We had been wanting to visit the little town of Stehekin (population less than 75!) for a long time, so even the planning of this trip was fun. Stehekin is located on the northwest end of one of the deepest fjords in North America, Lake Chelan, and is quite remote. There are only a couple of ways to get to Stehekin. One, a four and a half hour ferry ride on the Lady of the Lake from the town of Chelan, and the other – a very long hike. We opted for a combination of the two, but first, because the drive from our home to the town of Chelan was over five hours, we first drove to son Brian’s in Rock Island (about a four hour drive from home), spent the night and then continued on to Chelan to catch the ferry the next morning.
Here I am, aboard the Lady of the Lake II.
The Lady of the Lake is a foot-passenger only ferry, not to be confused with the type of ferries that might sail through the San Juan Islands or on up to Alaska. This is a much smaller boat, and it makes stops at several beaches along the way between Chelan and Stehekin. It gets as close to the rocky beach as it safely can, and passengers that want off wait as a crewmember lowers a walkway.
Moore Point was our stop, and it felt rather like walking the plank as we got off. We were the only passengers to get off at that stop, and once safely ashore, we watched as the crewmember pulled up the ramp and the boat backed away to continue on to Stehekin.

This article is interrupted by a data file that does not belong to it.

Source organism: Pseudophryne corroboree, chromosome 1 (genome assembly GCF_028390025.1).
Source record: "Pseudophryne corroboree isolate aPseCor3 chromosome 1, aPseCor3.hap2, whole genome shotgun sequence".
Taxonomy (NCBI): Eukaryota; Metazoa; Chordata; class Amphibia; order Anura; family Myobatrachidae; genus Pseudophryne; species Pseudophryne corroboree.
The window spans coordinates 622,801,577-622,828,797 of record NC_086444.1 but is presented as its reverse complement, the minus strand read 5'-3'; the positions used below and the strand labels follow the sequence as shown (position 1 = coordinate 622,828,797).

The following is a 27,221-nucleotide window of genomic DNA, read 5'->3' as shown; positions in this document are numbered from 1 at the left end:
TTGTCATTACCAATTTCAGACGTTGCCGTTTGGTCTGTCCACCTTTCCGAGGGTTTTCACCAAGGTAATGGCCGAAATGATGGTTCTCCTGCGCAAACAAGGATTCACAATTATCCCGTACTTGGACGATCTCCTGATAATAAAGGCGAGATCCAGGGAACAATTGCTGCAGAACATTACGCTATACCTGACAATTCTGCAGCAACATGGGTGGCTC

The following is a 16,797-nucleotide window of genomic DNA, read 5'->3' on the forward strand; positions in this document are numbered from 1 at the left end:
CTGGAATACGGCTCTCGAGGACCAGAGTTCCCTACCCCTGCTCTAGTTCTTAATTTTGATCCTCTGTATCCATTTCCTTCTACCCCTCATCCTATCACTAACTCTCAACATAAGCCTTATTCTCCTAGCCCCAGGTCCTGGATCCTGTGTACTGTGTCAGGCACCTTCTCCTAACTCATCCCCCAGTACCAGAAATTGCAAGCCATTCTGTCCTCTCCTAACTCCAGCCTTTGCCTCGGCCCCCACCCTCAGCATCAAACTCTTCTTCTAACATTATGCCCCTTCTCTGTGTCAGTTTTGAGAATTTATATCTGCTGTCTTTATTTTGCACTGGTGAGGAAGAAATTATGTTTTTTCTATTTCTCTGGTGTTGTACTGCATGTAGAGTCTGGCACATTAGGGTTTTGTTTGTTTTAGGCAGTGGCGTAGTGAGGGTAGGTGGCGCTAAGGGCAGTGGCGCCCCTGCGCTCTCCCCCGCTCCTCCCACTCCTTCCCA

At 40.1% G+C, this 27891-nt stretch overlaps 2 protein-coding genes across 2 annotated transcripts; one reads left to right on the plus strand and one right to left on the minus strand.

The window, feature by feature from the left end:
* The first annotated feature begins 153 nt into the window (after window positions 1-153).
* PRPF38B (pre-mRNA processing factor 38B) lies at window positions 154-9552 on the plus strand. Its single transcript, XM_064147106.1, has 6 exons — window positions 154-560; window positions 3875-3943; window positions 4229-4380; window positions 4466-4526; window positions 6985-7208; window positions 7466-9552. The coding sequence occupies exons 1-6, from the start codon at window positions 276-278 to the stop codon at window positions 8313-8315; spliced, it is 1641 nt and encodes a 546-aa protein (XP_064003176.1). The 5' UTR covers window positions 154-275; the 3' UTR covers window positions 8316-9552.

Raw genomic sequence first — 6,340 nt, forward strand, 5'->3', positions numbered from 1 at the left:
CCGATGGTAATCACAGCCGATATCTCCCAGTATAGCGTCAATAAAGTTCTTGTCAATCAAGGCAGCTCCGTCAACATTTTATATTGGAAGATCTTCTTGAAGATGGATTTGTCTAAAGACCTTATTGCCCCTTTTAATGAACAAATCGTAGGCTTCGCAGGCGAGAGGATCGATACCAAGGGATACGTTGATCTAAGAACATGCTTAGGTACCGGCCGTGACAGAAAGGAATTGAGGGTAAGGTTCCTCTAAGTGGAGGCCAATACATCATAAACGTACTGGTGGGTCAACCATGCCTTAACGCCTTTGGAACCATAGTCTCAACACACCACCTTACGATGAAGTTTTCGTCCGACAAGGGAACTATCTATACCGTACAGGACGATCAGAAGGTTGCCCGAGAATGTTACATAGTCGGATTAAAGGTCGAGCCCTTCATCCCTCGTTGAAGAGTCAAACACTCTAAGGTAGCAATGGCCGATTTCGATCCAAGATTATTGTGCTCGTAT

Once at Moore Point, we quickly discovered that a group of AmeriCorp workers had pretty much taken over the camp there, so we hit the trail in search of a place to set up our camp.
We hiked on to the Old Orchard Camp.
At the remains of an old homestead by the Old Orchard Camp, several lilac bushes remained, and there were many swallow tail butterflies flitting about the flowers.
Later on the beach, there were swarms of them.
There were lots of bugs, so by dinner time, our bug nets came out.
Because we were going to be on the trail for several days, we had dehydrated our own shrimp and vegetables to lighten the load in our backpacks. Cooked up with some brown rice, garlic and olive oil, turned out, this was one of the best backpacking dinners we’ve ever had.
More photos of our adventure on the Lady of the Lake from Chelan to Moore Point, Old Orchard Camp.
The drive up the narrow, steeply rutted Horselake Road, twisting sharply as it climbed up the very edge of Sage Hill made it feel like quite an adventure just to reach the trailhead. Right from the beginning of this hike, the views of the Wenatchee Valley below were wonderful, getting even better as the trail continued to take us even higher.
Scars remain from the wildfires that ravaged these hills in 2010 and again last fall. Often seeming harshly obvious by the contrast of the bright and cheery arrow leaf balsam root blooms next to the bare, charred remains of what was once a field of sage brush. Sometimes even our footsteps stirred up the charred aroma left over from those fires.
As mentioned before, the views, great from the start continued to get even better the higher we hiked. He’s pointing out Icicle Ridge in Leavenworth where we had hiked just two days before (see Hike #33 – Icicle Ridge) in this photo.